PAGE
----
Georgia Bulletin

The Newspaper of the Catholic Archdiocese of Atlanta

What I Have Seen and Heard (November 22, 2007)

Published noviembre 22, 2007  | Available In English

Cal Ripken Jr. seized the existing record for consecutive games played when he retired from Major League Baseball in 2001. I watched my personal and far less spectacular record end this past week. In November 1983 I attended my first U.S. Bishops’ Conference meeting. I had been appointed a bishop only a couple of weeks earlier. As the youngest of Joseph Cardinal Bernardin’s four newly appointed auxiliary bishops, I was clearly the Benjamin of the conference of bishops 24 years ago at 35 years of age. I have attended each one of the succeeding November meetings until this year! I watched the annual autumn gathering from the comfort of my couch—with more than a trace of nostalgia.

I was the junior bishop in the United States when I attended that first bishops’ meeting and rubbed elbows with some of the ranking prelates of the day—Cardinals Dearden and Krol and Archbishop Thomas A. Donnellan. I quietly took my place in the assembly and sat and listened to the conversations that described the pastoral issues that the U.S. bishops were facing at that moment in our history. Over the years, I have come to know all of the bishops and to enjoy and treasure their friendship. Many of the issues that we faced 24 years ago are still very much pastoral concerns for us today: the catechesis and formation of young people in the Catholic Faith, the communication of the Church’s doctrinal and social teaching as a motivating foundation for Catholic voters, the many liturgical issues that continue to dominate almost every meeting—and I suspect will continue to do so for the foreseeable future—fiscal accountability for bishops both locally and as a conference. There is a certain sameness that marks the agenda for the USCCB because the pastoral concerns that we face as bishops are persistent, universal and enduring. The only variables are provided by the times in which we live.

Twenty-four years ago, the catechesis of our young people did not have to compete with the attraction and versatility of the Internet, text messaging, blogs, or any of the related benefits of cyberspace. Yet that is the environment in which religious education finds itself today. Religious programs, catechetical materials and textbooks must attract and keep the attention and interest of our young people who are bombarded with information and values that run counter to Catholic doctrine and morality. Catholic teaching remains consistent with Gospel values and the heritage of the Church’s Faith, but our young people are exposed to values and attitudes that challenge them each waking hour. It was the same 24 years ago—it was the same 200 years ago.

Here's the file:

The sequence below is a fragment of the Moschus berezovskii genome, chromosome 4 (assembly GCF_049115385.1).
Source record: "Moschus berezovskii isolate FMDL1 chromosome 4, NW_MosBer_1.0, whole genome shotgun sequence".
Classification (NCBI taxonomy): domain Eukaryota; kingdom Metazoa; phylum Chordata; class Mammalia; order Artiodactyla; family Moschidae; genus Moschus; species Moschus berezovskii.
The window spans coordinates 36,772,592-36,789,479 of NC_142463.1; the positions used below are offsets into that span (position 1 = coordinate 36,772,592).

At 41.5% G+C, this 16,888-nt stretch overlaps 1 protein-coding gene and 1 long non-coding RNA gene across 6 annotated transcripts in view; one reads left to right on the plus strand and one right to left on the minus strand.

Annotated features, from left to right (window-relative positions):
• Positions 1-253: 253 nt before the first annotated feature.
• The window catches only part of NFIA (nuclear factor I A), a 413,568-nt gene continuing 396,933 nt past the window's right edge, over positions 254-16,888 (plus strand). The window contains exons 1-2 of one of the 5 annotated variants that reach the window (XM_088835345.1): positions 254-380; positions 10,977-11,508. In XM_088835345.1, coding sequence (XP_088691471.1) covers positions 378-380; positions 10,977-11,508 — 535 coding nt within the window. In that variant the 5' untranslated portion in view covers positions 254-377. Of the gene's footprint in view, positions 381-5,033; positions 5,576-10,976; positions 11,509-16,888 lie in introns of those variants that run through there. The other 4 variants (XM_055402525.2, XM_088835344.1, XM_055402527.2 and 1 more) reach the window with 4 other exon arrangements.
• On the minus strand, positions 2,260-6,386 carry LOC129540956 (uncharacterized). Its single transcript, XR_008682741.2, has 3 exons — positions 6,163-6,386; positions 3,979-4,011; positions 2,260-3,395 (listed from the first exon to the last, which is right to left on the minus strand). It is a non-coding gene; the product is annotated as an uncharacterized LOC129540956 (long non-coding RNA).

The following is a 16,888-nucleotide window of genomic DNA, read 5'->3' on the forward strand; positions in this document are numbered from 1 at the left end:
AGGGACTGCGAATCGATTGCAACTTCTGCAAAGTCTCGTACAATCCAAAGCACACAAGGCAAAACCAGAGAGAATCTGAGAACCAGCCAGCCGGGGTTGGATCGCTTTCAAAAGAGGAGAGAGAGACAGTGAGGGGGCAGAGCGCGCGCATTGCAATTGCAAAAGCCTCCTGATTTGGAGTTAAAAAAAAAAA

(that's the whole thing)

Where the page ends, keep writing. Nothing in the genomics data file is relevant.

“Faithful Citizenship,” the bishops’ pastoral statement on evaluating and judging the political challenges that we face as Catholics has undergone a fine-tuning that represents the most comprehensive and extensive review in the history of that resource. We Catholics are called to value, respect, and protect Human Life—beginning with the innocent life that commences within the womb and including all the stages of human existence that follow until and including natural death. As Catholics enter the voting booth, it is critical that we understand our Faith and the moral principles that spring from that Faith. Bishops must teach and inspire our people to know and live our Faith at all times, but perhaps never more importantly than in the process of electing our public officials.

God willing, I will be in attendance at the November meeting next year, and I know most of the pastoral challenges will be there since as bishops we must continue to confront all of the current difficulties that belong to us as the pastors of the Church at this moment in time and that will await us tomorrow.